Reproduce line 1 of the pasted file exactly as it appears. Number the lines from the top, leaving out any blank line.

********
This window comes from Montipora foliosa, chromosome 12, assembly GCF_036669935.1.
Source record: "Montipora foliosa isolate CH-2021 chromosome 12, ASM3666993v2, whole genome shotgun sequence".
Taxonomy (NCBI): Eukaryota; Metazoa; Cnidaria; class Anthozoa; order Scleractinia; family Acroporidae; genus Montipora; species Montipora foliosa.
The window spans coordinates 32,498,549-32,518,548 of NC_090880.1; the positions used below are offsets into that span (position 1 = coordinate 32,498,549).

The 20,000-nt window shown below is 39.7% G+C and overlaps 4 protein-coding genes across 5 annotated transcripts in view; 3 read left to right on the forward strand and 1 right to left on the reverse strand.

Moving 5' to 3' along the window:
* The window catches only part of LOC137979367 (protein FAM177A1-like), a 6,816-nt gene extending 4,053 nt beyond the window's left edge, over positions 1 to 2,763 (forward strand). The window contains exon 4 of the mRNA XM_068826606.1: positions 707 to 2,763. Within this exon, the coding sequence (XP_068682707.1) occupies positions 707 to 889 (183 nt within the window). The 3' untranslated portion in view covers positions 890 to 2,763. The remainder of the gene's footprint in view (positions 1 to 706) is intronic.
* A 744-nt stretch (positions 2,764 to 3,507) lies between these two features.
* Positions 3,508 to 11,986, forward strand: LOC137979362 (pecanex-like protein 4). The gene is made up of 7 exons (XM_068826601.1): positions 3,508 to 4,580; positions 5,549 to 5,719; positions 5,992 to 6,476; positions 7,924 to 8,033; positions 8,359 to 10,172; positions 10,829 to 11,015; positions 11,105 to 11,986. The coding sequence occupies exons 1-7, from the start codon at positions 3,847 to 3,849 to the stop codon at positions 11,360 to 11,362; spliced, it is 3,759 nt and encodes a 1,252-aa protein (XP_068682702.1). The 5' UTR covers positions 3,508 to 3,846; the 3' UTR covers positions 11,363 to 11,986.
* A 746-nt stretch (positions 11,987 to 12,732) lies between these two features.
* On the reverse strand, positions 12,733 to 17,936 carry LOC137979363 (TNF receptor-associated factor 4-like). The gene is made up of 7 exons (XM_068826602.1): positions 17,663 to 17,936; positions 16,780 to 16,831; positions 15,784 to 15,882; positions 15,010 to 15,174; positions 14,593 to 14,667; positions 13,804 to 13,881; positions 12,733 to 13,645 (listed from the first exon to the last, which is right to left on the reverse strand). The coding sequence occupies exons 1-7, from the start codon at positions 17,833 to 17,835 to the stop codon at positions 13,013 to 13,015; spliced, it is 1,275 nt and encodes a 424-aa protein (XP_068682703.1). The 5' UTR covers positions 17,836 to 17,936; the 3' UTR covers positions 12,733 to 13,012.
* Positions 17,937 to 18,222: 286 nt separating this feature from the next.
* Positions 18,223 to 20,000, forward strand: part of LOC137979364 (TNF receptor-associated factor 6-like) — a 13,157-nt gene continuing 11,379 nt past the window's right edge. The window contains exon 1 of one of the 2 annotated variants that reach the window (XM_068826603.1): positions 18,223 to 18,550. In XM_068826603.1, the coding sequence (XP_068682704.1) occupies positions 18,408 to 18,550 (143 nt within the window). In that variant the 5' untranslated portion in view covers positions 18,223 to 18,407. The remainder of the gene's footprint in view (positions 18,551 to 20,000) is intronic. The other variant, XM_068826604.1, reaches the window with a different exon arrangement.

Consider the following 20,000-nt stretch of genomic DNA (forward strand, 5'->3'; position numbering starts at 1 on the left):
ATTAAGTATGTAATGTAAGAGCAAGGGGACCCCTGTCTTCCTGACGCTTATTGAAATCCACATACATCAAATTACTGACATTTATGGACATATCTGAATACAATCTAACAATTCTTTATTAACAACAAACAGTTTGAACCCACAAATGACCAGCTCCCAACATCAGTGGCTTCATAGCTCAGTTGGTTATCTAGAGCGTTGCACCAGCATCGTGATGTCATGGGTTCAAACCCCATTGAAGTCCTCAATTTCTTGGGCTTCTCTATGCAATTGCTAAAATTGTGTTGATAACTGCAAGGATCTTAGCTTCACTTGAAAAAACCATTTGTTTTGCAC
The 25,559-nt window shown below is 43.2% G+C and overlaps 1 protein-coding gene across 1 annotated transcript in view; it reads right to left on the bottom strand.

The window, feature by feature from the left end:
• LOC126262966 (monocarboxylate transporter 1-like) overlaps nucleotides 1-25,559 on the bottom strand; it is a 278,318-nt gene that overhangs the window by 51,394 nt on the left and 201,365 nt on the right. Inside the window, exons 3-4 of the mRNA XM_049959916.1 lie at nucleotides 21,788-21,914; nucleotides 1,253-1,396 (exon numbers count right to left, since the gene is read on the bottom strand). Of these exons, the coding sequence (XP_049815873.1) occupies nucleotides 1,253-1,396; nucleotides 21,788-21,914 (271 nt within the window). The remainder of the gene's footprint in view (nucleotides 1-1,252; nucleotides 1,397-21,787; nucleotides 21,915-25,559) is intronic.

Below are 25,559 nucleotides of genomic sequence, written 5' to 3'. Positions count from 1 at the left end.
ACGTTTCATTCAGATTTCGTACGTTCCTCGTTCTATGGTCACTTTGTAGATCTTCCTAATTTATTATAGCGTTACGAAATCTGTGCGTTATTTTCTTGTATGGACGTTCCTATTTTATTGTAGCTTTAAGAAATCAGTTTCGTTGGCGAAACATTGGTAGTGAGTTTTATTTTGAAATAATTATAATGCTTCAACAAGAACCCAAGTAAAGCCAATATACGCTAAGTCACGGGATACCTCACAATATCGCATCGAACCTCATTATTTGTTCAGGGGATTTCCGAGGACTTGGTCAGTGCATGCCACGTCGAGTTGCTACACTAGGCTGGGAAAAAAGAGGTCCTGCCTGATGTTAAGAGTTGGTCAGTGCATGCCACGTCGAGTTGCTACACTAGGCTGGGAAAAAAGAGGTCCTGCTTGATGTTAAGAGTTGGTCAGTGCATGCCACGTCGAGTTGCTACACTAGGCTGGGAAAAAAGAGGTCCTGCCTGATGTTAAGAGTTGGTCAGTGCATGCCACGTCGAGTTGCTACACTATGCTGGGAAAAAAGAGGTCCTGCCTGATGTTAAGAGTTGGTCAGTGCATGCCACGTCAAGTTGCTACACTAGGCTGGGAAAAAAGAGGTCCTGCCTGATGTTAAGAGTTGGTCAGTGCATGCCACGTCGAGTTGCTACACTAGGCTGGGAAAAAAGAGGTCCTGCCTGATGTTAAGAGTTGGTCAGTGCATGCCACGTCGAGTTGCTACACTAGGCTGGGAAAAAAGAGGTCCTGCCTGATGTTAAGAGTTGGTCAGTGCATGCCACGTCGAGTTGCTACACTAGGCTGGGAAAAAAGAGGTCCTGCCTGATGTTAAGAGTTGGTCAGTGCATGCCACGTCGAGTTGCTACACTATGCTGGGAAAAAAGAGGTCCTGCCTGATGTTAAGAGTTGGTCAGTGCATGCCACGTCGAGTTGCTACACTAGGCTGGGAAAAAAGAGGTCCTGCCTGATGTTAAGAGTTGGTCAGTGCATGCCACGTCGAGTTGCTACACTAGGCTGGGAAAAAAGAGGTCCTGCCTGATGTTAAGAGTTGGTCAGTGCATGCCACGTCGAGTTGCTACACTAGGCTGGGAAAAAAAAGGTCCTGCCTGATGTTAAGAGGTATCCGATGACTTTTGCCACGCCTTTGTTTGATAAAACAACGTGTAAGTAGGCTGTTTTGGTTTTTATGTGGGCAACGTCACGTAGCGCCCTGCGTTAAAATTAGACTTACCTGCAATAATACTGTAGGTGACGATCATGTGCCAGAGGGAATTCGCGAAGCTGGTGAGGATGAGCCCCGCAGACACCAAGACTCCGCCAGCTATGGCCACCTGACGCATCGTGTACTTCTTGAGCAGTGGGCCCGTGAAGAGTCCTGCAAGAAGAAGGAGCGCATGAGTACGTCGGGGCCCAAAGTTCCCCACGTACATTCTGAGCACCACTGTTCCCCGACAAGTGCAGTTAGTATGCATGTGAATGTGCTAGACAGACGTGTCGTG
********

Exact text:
This window comes from Montipora foliosa, chromosome 12, assembly GCF_036669935.1.